Matt Gimmick's insanely great legacy re-issued
Detroit Renaissance 79 - Matt Gimmick (HoZac Records)
The penny dropped somewhere on the Road to Damascus exit, just off I-94, but there was no need for a conversion. The revelation that this band Matt Gimmick was a by-product of The Punks, a Detroit outfit active in the mid-‘70s whose overlooked recordings have been posthumously released a coupla times over, sparked a run to the shelves to dig out their release. If you don't own a copy of The Punks' "The Most Powerful Music On Earth" CD, or subsequent re-releases on vinyl, your life is diminished.
The Punks were unashamedly in the thrall of the Stooges. If solo Iggy had sounded like The Punks we would have been spared “Party” and the Pop would have ended up a rich man much earlier in life for delivering what fans of his old band expected all along. Or so the fantasy goes, because for most of the '70s, nobody actually cared.
Anyway, The Punks vocalist Frantic and guitarist Alan Webber ended up in Matt Gimmick. Their EP was locally released and gained a reputation as one of those things that more people had heard about rather than heard. It’s four songs - two originals and two Stooges covers. The latter fact is noteworthy and the souce of its notoriety.
The back story goes that band members went to a 1970 Stooges show in Birmingham, Michigan, by the Williamson-Asheton twin guitar line-up and taped it, appropriating the previously unheard songs for their own bracket. The good folks at Chicago label HoZac have now re-issued it on vinyl.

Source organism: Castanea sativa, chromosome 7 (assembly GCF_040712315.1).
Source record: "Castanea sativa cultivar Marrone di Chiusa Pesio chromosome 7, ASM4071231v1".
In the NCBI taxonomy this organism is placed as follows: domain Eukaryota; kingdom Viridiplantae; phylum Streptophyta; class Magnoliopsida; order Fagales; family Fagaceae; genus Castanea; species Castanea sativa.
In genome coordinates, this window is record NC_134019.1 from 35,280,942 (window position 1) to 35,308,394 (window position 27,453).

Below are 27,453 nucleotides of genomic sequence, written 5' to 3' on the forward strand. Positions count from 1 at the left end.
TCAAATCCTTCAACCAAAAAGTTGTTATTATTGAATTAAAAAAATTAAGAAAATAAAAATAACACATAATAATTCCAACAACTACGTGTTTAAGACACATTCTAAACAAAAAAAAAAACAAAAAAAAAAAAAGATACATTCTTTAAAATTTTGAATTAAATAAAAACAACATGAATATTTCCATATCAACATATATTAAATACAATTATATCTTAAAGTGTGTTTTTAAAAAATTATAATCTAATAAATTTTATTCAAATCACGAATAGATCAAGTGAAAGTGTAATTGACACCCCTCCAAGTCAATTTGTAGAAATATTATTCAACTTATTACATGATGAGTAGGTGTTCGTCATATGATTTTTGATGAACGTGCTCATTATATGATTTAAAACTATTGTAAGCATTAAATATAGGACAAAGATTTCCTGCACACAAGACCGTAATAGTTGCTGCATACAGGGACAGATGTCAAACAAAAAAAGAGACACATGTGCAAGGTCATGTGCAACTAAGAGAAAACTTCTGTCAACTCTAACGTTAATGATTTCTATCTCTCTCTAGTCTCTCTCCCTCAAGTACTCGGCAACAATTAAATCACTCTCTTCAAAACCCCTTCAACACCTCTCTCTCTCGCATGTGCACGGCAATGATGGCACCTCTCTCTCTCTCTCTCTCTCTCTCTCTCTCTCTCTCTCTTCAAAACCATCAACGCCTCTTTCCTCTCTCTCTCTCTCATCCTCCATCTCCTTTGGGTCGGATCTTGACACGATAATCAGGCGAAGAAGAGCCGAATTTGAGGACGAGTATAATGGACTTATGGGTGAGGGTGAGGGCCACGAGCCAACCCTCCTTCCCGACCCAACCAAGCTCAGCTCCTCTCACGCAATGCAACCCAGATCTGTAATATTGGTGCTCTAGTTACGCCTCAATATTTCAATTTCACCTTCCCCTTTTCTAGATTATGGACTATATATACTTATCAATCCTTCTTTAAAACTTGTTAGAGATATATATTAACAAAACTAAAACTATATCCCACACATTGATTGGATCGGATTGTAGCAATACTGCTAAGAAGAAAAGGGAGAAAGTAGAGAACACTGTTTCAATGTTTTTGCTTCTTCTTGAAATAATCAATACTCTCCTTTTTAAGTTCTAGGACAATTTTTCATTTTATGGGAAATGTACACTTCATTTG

Title track “Detroit Renaissance ’79” is an original and a solid piece of metal-tinged scuzz with a hook you can hang your dog collar on. You may know “Rag” (aka “Fresh Rag” - and a few other titles that usually reference "pussy") from Easy Action’s “You Don't Want My Name You Want My Action" box set. Australo-UK band The Dry Retch recently had a lash at it. Here, it's preceded by a vote of thanks for Iggy for knocking his own teeth out, before shuddering to life. There's a bit of ad libbing by Frantic who sings his guts out, but the song's most notable for giving full vent to Webber’s furious guitar.
Another lost Stooges gem, "You Don't Want My Name", is on the flip - this time heralded by a call-out to the freshly dead Sid Vicious. Weber handles everything but drums and gives a heavily credible Ig impression on vocals. Frantic is back behind the microphone for "Cry", an original that's very much in the spirit of "Open Up and Bleed", with its relatively sophisticated arrangement and some added sax. There's fluidity in the line-up and Steve Rockey supplied guitars for this one.
Recording quality is hole-in-the-wall but don't be put off. This is not a homage but a committed recording by a bunch of young punks who drew inspiraiton from a wellspring that few others gave a rat's arse about at the time. This lives up to its reputation of being insanely great and you do need it.